Arsenal: Why Atletico tie will make or break Gunners' future - Alan Shearer
People are wondering who Arsenal will go for as their next manager but a more pertinent question is probably, who will want to succeed Arsene Wenger in the summer?
There will be a queue a mile long to get the job, but it might not include the big names the Gunners supporters want.
Two of the biggest factors that will decide how attractive the club is are how much money will be available to spend on players, and whether the club is in the Champions League next season.
That is why getting through Thursday's semi-final against Atletico Madrid and keeping alive their hopes of winning the Europa League is so important, not just for Wenger in his farewell campaign but for the club's future too.
Champions League football always makes it easier to sign the better players but for Arsenal it will also help them get the manager they want.
So the Atletico game will not just make or break Arsenal's season, it will also affect their summer.
This is a huge week for them but clearly it will not be easy. They need to score to have any chance of making the final and you only have to look at Atletico's home record in La Liga, where they have conceded only four goals in 17 matches in 2017-18, to see how tough a task they face at the Wanda Metropolitano.
We also saw how solid the Atletico defence is in the first leg at Emirates Stadium last week.
I know the Gunners still had chances in that game against 10 men and should have put more goals away, but it is going to be much harder for them in Spain.
Arsenal's away form in Europe, which is where they have been fielding their strongest teams, is much better than it is on the road in the Premier League, where they have now lost six games in a row.
So I would not write off their hopes of making the final - but at the same time I would not be putting any money on them getting through.
£50m will not get Arsenal much in the transfer market
It is a little worrying to read reports that the Gunners will have a transfer budget of only £50m this summer.
I don't know if that is true or not but, if those figures are accurate, it will not buy them an awful lot.
If they want to start challenging for the title again they will need to sign five or six quality players and, individually and collectively, they will cost a heck of a lot more than that.
It is not as if the new manager will have nothing to work with in the squad he will inherit, and Arsenal have some talented young players too.
But some areas of that squad need a lot of work - the defence, for example - and they will not be able to fix that on the cheap.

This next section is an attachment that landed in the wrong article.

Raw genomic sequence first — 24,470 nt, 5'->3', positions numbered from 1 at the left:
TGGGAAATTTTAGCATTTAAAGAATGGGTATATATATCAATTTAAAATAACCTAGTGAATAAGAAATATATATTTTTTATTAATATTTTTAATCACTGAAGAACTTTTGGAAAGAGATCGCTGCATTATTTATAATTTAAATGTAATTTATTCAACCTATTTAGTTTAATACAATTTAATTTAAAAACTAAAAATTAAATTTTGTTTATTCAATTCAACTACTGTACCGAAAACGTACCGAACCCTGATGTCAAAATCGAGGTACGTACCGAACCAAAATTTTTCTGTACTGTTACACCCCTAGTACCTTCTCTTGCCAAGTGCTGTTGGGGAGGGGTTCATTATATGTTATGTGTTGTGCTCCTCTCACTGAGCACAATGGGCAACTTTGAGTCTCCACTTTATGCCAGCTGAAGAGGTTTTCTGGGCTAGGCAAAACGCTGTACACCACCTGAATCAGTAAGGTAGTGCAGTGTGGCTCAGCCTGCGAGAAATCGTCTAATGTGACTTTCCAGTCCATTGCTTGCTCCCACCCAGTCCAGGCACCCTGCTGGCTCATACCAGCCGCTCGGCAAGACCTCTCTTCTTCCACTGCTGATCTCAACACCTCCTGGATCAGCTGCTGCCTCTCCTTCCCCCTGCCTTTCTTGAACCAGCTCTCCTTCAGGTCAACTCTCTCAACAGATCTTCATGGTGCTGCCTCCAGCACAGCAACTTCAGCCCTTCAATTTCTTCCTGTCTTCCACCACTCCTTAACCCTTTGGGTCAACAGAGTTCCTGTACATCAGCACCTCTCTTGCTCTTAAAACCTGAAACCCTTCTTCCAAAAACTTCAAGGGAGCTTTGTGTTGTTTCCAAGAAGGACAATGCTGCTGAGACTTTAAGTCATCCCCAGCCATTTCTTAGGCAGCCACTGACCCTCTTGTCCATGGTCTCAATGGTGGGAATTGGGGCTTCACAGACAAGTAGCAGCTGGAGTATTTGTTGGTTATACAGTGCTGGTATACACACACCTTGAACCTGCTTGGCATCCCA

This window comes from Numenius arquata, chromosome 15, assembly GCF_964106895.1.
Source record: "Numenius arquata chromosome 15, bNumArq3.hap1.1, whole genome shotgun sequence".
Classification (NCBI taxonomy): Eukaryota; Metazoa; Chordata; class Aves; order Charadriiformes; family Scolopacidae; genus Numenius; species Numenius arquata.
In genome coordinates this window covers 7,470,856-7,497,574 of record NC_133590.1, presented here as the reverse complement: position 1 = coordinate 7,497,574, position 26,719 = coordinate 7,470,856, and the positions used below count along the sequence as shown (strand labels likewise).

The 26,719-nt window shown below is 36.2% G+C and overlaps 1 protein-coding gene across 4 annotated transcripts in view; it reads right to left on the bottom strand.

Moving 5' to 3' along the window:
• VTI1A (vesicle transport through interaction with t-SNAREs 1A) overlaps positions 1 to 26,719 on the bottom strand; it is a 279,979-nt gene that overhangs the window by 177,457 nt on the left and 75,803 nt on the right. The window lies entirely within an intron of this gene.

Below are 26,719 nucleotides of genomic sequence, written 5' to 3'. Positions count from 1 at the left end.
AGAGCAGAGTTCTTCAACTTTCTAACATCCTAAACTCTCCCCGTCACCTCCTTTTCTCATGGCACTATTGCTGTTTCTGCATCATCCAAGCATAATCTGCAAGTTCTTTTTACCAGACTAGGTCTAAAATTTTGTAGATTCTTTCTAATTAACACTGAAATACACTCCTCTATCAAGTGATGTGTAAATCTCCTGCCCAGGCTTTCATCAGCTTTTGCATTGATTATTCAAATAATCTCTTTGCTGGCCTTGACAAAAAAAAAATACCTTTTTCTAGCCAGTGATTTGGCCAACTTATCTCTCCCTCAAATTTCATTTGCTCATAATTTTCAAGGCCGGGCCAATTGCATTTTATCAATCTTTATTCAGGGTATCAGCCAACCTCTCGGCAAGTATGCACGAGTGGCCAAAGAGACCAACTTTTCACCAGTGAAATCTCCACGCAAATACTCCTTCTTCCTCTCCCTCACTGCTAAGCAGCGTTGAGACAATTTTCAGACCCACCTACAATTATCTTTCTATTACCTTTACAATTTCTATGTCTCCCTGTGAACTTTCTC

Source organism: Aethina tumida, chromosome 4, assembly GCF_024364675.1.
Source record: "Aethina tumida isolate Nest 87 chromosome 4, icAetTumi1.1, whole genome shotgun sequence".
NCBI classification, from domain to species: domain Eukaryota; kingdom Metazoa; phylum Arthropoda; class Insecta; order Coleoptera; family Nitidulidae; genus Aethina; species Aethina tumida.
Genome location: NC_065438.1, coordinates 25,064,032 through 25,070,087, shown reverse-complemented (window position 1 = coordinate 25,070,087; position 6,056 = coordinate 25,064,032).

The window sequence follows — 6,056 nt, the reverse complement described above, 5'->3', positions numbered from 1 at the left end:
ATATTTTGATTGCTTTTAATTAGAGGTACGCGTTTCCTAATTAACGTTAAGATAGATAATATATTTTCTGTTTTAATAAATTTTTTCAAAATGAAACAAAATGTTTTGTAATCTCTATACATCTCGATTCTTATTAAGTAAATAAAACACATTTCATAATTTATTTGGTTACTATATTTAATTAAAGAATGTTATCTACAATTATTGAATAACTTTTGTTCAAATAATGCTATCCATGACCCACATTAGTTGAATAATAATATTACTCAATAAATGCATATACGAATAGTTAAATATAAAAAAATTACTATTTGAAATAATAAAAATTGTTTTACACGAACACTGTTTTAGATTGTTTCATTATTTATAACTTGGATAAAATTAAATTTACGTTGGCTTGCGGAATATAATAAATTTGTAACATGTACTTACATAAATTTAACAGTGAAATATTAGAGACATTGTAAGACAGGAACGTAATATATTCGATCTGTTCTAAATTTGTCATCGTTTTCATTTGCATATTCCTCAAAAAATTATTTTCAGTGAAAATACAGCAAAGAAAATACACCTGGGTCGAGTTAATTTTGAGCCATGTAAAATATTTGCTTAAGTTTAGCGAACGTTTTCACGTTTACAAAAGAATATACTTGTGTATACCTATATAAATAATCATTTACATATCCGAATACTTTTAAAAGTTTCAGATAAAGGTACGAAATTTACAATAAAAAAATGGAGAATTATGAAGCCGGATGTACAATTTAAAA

We know what the going rate is for top defenders because we have seen what Liverpool paid for Virgil van Dijk in January, and how much Manchester City spent on full-backs Kyle Walker and Benjamin Mendy last summer.
That is how much the top players cost, but it might not be an issue for Arsenal if they don't qualify for the Champions League because those kind of players might not want to join them anyway.
Wenger's final Old Trafford visit will not live long in the memory
I can understand why Wenger's priority is Thursday, and that was reflected in the team he put out in his side's 2-1 defeat against Manchester United on Sunday.
There were times in the past 22 years under Wenger when Arsenal going to Old Trafford was the most intense occasion of the Premier League season but his final visit there as Gunners boss was very flat, and produced a game of poor quality.
The warm reception Wenger got from Jose Mourinho, Sir Alex Ferguson and the United fans before the game was a nice show of respect and the right thing to do but I think Wenger hit the nail on the head afterwards when he said: "It shows that, once you are not a danger anymore, people love you."
Arsenal are certainly not as good now, or offer as much of a threat to United, as they once did under Wenger.
You could not compare their team on Sunday - or in any other game this season - to the side he sent out to win the Premier League title at Old Trafford in 2002, for example.
The youngsters Wenger put out did all right, and Ainsley Maitland-Niles and Konstantinos Mavropanos were probably the pick of the bunch, but it was not a display, or match, that will live long in the memory.
I expected to see a bit more from United because of the type of team they were up against, but instead Mourinho's side put in a typical sort of performance that we have seen from them this season.
By that I mean they have often got a win without playing particularly well or without it being a very exciting match, and Sunday was a perfect example of that.
I am not sure they deserved to beat Arsenal but Mourinho found a way of getting that result.
He sent Marouane Fellaini on to get on the end of balls into the box because that is what he is good at and that is what has won them the three points in the end.
Winning games when they have not played well is not a trait we have seen much of from Arsenal this season, but Thursday would be a good time to start - so much depends on them getting the right result this time.
Alan Shearer was speaking to BBC Sport's Chris Bevan.